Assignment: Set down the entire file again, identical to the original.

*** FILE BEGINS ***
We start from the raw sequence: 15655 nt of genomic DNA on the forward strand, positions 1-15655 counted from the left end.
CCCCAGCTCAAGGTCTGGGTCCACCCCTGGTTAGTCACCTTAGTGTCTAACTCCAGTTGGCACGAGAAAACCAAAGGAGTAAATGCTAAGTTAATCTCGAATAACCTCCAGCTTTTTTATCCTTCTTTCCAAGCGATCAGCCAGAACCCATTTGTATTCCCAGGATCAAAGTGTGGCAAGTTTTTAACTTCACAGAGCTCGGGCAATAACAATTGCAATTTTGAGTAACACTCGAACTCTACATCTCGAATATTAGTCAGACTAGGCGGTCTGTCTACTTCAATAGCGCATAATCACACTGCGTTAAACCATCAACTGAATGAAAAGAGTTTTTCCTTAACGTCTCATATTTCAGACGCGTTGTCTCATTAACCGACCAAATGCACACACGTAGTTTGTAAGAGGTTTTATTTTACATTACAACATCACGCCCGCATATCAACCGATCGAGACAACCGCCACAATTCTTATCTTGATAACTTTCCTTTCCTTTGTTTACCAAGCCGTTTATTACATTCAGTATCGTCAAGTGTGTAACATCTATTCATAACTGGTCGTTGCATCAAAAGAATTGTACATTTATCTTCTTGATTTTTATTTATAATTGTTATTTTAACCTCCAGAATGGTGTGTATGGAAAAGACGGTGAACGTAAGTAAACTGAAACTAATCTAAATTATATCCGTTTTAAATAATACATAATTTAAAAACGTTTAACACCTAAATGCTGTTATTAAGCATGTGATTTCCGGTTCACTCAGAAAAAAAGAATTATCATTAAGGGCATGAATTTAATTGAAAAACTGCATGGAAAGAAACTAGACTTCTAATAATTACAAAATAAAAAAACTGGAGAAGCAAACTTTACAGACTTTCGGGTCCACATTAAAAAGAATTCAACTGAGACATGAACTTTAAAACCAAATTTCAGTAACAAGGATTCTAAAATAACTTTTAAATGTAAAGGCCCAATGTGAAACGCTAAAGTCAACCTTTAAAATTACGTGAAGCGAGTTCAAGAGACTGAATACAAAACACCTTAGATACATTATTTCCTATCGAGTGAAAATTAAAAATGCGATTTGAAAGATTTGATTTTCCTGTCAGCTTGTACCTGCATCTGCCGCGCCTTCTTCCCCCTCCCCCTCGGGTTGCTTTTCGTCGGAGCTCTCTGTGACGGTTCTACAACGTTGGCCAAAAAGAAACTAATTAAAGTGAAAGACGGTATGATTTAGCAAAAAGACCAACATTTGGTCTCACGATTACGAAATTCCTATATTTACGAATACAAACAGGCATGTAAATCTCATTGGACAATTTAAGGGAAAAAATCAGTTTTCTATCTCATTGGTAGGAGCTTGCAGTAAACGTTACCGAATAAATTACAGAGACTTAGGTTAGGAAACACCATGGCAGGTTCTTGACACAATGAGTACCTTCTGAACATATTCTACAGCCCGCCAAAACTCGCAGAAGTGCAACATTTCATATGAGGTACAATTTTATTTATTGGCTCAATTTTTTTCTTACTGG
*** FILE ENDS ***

We start from the raw sequence: 15655 nt of genomic DNA on the forward strand, positions 1-15655 counted from the left end.
CCCCAGCTCAAGGTCTGGGTCCACCCCTGGTTAGTCACCTTAGTGTCTAACTCCAGTTGGCACGAGAAAACCAAAGGAGTAAATGCTAAGTTAATCTCGAATAACCTCCAGCTTTTTTATCCTTCTTTCCAAGCGATCAGCCAGAACCCATTTGTATTCCCAGGATCAAAGTGTGGCAAGTTTTTAACTTCACAGAGCTCGGGCAATAACAATTGCAATTTTGAGTAACACTCGAACTCTACATCTCGAATATTAGTCAGACTAGGCGGTCTGTCTACTTCAATAGCGCATAATCACACTGCGTTAAACCATCAACTGAATGAAAAGAGTTTTTCCTTAACGTCTCATATTTCAGACGCGTTGTCTCATTAACCGACCAAATGCACACACGTAGTTTGTAAGAGGTTTTATTTTACATTACAACATCACGCCCGCATATCAACCGATCGAGACAACCGCCACAATTCTTATCTTGATAACTTTCCTTTCCTTTGTTTACCAAGCCGTTTATTACATTCAGTATCGTCAAGTGTGTAACATCTATTCATAACTGGTCGTTGCATCAAAAGAATTGTACATTTATCTTCTTGATTTTTATTTATAATTGTTATTTTAACCTCCAGAATGGTGTGTATGGAAAAGACGGTGAACGTAAGTAAACTGAAACTAATCTAAATTATATCCGTTTTAAATAATACATAATTTAAAAACGTTTAACACCTAAATGCTGTTATTAAGCATGTGATTTCCGGTTCACTCAGAAAAAAAGAATTATCATTAAGGGCATGAATTTAATTGAAAAACTGCATGGAAAGAAACTAGACTTCTAATAATTACAAAATAAAAAAACTGGAGAAGCAAACTTTACAGACTTTCGGGTCCACATTAAAAAGAATTCAACTGAGACATGAACTTTAAAACCAAATTTCAGTAACAAGGATTCTAAAATAACTTTTAAATGTAAAGGCCCAATGTGAAACGCTAAAGTCAACCTTTAAAATTACGTGAAGCGAGTTCAAGAGACTGAATACAAAACACCTTAGATACATTATTTCCTATCGAGTGAAAATTAAAAATGCGATTTGAAAGATTTGATTTTCCTGTCAGCTTGTACCTGCATCTGCCGCGCCTTCTTCCCCCTCCCCCTCGGGTTGCTTTTCGTCGGAGCTCTCTGTGACGGTTCTACAACGTTGGCCAAAAAGAAACTAATTAAAGTGAAAGACGGTATGATTTAGCAAAAAGACCAACATTTGGTCTCACGATTACGAAATTCCTATATTTACGAATACAAACAGGCATGTAAATCTCATTGGACAATTTAAGGGAAAAAATCAGTTTTCTATCTCATTGGTAGGAGCTTGCAGTAAACGTTACCGAATAAATTACAGAGACTTAGGTTAGGAAACACCATGGCAGGTTCTTGACACAATGAGTACCTTCTGAACATATTCTACAGCCCGCCAAAACTCGCAGAAGTGCAACATTTCATATGAGGTACAATTTTATTTATTGGCTCAATTTTTTTCTTACTGG